Ok, I’m probably overstating things here. With what little I know, it’s probably “Here Are Some Tips That May Help With your Pod Tracker If You’re Lucky”, but it’s not as click-baitish.
Anyway, here with go:
1. Before You Buy: Research
Before you buy a Pod Tracker, you need to do a bit of research to see if it’s worth it for you. The two things you need to be aware of are phone signal and chance of getting GPS lock.
Phone signal: The Pod uses the Vodafone network, which has a reputation for being a little patchy1. So, first you need to find out what sort of coverage is in your area. Their own coverage maps are probably a good place to start. However, what you really need is to talk to anyone living in your area that has a Vodafone service, and see what their experience is.
If the signal isn’t great around your area, then you’re likely to have issues with the Pod.
GPS Lock: With GPS there are a lot of caveats. In general, though, you need two things for this to work. The first is a good data connection to the Pod (see Phone Signal above), and the second is a good view of the GPS satellites.
As best I can tell, the Pod uses AGPS(Assisted GPS)2. While you can use just data from the GPS satellites to get a lock, AGPS uses the data link over the phone network to download what’s called an ‘almanac’ (orbital data, valid for a few days) and an ‘ephemeris’ (slightly finer detail which is valid for only a few hours). It can also use this to get a more precise time, which is also useful in interpreting the GPS data to get a quicker, more accurate lock.
If, however, the data network is patchy, or very slow, then the Pod might not get the almanac, or ephemeris, or may have issues with getting a precise time. In this case, it has to get more of the information it needs from the Satellites and it can take even longer to get a Lock. If the signal from the satellites is interrupted during this time (eg with trees, powerlines, buildings in the way), it might even fail.
So really, you need a good data network signal, and you need clear line of sight to satellites. Having only one of these means the potential for degraded GPS Lock. Having neither means you probably won’t get a location at all.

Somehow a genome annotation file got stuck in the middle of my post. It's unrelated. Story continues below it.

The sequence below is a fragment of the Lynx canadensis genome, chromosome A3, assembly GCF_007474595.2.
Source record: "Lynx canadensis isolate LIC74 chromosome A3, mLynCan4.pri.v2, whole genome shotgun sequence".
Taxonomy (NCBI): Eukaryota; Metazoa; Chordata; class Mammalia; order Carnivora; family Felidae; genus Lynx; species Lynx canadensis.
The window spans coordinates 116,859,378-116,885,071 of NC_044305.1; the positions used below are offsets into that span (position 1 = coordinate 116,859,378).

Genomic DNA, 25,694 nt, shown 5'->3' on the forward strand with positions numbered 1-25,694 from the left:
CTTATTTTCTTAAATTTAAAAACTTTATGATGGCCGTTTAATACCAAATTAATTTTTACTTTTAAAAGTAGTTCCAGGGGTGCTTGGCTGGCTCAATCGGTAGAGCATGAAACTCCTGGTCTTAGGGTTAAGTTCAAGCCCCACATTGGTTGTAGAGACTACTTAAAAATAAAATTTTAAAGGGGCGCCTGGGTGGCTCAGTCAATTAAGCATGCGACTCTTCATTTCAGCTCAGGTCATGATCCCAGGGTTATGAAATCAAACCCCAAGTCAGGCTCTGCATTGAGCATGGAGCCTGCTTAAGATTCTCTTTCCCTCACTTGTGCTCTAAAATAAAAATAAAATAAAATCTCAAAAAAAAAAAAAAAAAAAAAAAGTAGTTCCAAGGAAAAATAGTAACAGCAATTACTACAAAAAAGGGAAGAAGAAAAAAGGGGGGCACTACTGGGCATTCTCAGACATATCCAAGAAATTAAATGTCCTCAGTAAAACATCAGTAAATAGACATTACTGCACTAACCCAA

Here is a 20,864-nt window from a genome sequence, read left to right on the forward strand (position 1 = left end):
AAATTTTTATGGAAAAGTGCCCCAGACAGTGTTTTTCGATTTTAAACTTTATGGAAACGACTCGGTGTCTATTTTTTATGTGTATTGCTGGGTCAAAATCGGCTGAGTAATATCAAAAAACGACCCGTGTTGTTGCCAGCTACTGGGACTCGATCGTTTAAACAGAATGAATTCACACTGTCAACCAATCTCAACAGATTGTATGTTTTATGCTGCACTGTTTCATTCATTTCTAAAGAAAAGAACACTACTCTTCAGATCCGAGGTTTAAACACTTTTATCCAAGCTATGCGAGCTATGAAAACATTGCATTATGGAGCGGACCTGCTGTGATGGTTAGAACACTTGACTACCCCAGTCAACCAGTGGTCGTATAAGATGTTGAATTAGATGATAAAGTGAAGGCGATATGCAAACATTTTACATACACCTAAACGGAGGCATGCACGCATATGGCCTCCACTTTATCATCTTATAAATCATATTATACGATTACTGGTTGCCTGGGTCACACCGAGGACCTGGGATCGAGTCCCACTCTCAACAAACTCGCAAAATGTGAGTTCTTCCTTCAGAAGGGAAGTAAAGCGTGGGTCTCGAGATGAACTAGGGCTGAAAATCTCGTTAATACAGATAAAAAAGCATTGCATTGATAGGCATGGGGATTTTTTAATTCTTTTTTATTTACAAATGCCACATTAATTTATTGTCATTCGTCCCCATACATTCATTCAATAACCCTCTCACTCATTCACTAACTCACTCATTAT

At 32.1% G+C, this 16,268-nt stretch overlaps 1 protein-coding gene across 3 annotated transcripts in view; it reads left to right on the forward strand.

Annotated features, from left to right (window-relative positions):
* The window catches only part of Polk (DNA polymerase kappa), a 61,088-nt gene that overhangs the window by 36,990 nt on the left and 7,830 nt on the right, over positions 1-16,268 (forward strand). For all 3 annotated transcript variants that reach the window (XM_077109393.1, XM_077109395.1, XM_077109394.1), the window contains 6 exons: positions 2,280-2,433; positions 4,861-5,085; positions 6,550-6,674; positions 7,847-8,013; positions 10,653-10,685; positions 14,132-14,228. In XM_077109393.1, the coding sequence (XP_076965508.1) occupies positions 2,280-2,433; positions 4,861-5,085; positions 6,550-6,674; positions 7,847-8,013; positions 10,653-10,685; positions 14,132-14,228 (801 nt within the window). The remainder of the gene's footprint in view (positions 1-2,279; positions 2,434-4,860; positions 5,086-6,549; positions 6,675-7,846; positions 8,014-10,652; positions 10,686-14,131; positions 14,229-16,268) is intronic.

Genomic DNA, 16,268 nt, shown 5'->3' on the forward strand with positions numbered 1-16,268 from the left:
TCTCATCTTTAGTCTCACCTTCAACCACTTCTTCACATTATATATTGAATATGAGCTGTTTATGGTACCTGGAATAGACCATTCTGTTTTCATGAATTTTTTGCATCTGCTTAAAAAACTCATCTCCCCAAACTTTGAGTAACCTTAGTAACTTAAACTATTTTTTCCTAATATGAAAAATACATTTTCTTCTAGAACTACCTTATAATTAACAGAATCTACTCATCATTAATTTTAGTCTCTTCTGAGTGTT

2. Play Around
With any new GPS/assisted mapping system I get, I play with it. Whether this is a dedicated system, one on (say) a mobile phone, or something like the Pod, I spend time trying to discover its quirks.
Before you attach it to your pet, it’s probably a good idea to make sure its charged, turn it on and connect the App to it. Then walk around the area that your pet is likely to use (whether for walks or by escaping), including your home turf, and see how well (or otherwise) the Pod behaves.
Now, this is where you need a little more information on the various modes that the Pod has.
Standby: Every 10 (I think) minutes the Pod tries to get a GPS lock. This means if you press the status button on the Pod, you’ll only see the GPS light green occasionally. This does not mean it’s broken, it’s just that it’s only trying to get lock infrequently to save power. This means you’ll have to look at the status lights repeatedly over that 10 minute period.
Perimeter: Every 5 minutes the Pod tries to get a GPS lock. It compares the location to the ‘safe zone’ you (hopefully) defined earlier, and if the location is outside that it will complain. Again, this means that you won’t always have a lock, so don’t panic if the light isn’t green. This does mean you may have to look at the status repeatedly over a 5 minute period.
Adventure: This is the worst on battery usage, but it tries to keep a lock all of the time. This is probably also a good mode for initial testing. Once it has a lock, you’d hope to see the GPS light on green all the time.
While doing this, you will be able to get a good idea of whether you can talk to the Pod via the App (phone network coverage), as well as seeing if the ‘phone network’ light is green. You should also be able to get some idea of how hard it is for the Pod to get a GPS lock in all modes. If you can’t get a ‘Locate’ to work, then it might be worth putting the Pod into ‘Adventure’ mode to give you the best chance.
3. Understanding How ‘Locate’ Works
The Locate function itself seems fairly simple, but what you see when it’s operating can be a little confusing.
It begins with the App trying to connect to the Pod.
One it’s made contact, it asks for the Pod to send back the location. Here, the Pod can use Bluetooth, WiFi, or GPS to determine it. Let’s assume it needs to use GPS. The Pod now tries to get a GPS lock. It begins sending information back to the App. It sends back 12 or so responses. The first few are likely not to have the location in them, simply because lock hasn’t been achieved yet. However, the theory is that location will be sent back in the last few. You can then get an idea if your pet is home, not at home, and even (if the location keeps moving) which direction they’re headed.
What this means is that you may see the location of your pet shift with every response. Sometimes you’ll just see the location get a little more accurate. Sometimes (if the GPS lock is tenuous) they might be seen to be darting all over the place (moving sometimes 50 meters at a time!). If you’re lucky you’ll see useful information telling you the path they’re taking (or none, if they’re at home).
The best way to make any of this useful is to have done some testing, as in point 2, and know what quality of information you’re likely to get back from the Pod, under what circumstances.